QUESTION: Radical welfare reform has been approved by the House of Representatives and is awaiting a tough battle in the Senate. While the public clamored for welfare reform during the last election, recent polls show Americans do not approve of the Republican-sponsored plan. Why not?
BETSY HART: I'm not surprised some Americans are losing their appetite for welfare reform. The demagoguery of the left makes it seem as if most American children will soon be starving in the streets.Advocacy groups like the National Organization for Women and the Child Welfare League will now turn their nasty opposition campaigns on the Senate. They say welfare reform will destroy the lives of women and children.
But that claim presupposes that the current welfare system is good for women and children. It's been a disaster. During the "War on Poverty," America spent $5 trillion to eradicate poverty. But 30 years later as a result of welfare policies, illegitimate births, crime and the rate of absentee dads - all of which cause poverty and can truly destroy the lives of women and children - have skyrocketed.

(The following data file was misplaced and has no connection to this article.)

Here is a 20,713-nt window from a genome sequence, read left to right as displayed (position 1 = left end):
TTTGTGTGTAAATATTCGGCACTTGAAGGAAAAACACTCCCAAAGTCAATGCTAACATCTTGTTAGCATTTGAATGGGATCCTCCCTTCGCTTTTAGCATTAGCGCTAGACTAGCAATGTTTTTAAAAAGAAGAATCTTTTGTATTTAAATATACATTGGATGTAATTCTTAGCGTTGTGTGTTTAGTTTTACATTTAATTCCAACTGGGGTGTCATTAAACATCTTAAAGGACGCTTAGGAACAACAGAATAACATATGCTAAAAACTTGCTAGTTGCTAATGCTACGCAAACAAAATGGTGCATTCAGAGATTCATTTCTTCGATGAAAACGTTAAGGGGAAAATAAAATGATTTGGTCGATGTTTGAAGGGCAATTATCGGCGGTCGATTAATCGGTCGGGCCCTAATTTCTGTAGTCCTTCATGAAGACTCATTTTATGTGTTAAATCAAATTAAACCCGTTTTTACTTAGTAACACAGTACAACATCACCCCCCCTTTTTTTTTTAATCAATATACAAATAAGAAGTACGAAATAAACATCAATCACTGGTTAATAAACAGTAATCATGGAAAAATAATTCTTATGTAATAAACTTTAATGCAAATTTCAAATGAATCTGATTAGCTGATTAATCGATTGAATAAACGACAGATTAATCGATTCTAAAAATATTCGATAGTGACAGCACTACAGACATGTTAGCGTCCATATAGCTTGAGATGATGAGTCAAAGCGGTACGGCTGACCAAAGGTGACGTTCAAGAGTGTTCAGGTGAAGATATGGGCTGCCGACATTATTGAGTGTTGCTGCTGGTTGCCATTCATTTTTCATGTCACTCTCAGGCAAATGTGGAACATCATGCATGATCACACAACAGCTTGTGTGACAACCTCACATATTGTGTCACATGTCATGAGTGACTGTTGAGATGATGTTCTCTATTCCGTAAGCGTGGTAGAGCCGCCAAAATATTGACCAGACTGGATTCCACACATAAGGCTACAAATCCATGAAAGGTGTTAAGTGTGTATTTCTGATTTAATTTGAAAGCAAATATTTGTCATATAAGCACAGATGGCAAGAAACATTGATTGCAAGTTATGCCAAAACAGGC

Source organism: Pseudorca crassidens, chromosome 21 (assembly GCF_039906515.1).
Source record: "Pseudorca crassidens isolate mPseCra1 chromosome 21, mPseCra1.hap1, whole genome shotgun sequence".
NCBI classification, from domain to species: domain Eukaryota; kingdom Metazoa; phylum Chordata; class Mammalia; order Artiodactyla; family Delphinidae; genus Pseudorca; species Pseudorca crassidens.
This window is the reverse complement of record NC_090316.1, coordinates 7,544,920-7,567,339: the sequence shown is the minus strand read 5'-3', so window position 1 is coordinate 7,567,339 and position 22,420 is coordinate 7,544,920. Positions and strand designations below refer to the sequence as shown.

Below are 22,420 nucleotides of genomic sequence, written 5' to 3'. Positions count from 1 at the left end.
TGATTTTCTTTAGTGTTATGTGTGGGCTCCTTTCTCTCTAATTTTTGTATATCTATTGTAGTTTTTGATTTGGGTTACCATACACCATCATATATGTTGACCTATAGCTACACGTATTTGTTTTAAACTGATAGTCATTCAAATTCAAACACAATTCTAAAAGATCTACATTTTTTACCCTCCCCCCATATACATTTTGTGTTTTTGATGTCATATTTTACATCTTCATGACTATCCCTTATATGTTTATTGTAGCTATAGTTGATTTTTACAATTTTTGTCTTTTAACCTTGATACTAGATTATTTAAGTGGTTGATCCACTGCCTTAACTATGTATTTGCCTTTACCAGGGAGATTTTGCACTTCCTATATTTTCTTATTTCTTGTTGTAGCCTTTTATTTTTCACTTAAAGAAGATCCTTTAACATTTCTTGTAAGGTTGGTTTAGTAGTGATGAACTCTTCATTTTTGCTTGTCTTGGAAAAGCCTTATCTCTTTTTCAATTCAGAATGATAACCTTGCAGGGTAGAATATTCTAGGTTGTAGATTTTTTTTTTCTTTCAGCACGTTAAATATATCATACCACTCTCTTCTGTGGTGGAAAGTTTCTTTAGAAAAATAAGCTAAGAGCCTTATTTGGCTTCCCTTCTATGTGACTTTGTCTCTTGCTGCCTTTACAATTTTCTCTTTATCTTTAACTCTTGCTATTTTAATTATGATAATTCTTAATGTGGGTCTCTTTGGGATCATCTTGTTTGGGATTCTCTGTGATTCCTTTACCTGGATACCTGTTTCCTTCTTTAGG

Something is wrong. If all federal poverty program dollars were handed directly to the poor, every family of four below the poverty line would be given a check for $35,000 a year! That's not happening. So where are all those dollars going?
Crassly put, often to line the pockets of the social advocates and the barons of the poverty industry. That's the real reason they don't want to see the welfare gravy train come to a halt.
BONNIE ERBE: While my colleague is not surprised Americans are losing their appetite for welfare reform, I am not surprised Americans are losing their appetite for Republicans. Only the mean-spirited GOP could make the hapless Democrats look good by comparison. And polls (like them or not, Betsy) show that is exactly what is taking place.
Since launching his drive to pass the alleged "Contract With America" (actually a contract among right-wingers), Newt Gingrich has single-handedly taken his party from a 22-point advantage over Democrats on "handling economic problems" to a four-point spread. Americans were evenly divided a scant two months ago on whether Democratic spending or Republican budget-cutting poses a bigger threat to the country. Now 59 percent (compared to 34 percent) say GOP cuts are the bigger threat, according to an ABC-Washington Post poll.
Why this shift? Because the closer America looks at Newt & Company, the less it likes what it sees, and welfare reform is a perfect example. I, like most Americans, believe welfare is a largely (though not completely) failed program and would like to see it radically reformed. The problem is, we cannot believe the Republicans (mostly white men) have true concern for the poor.
Nobody should have a child he or she cannot afford to raise. Taxpayers should not have to subsidize other people's irresponsible decisions. But to break the cycle of poverty, something else must be offered in welfare's place. And Republicans, whose true desire is simply to punish the poor, have offered nothing.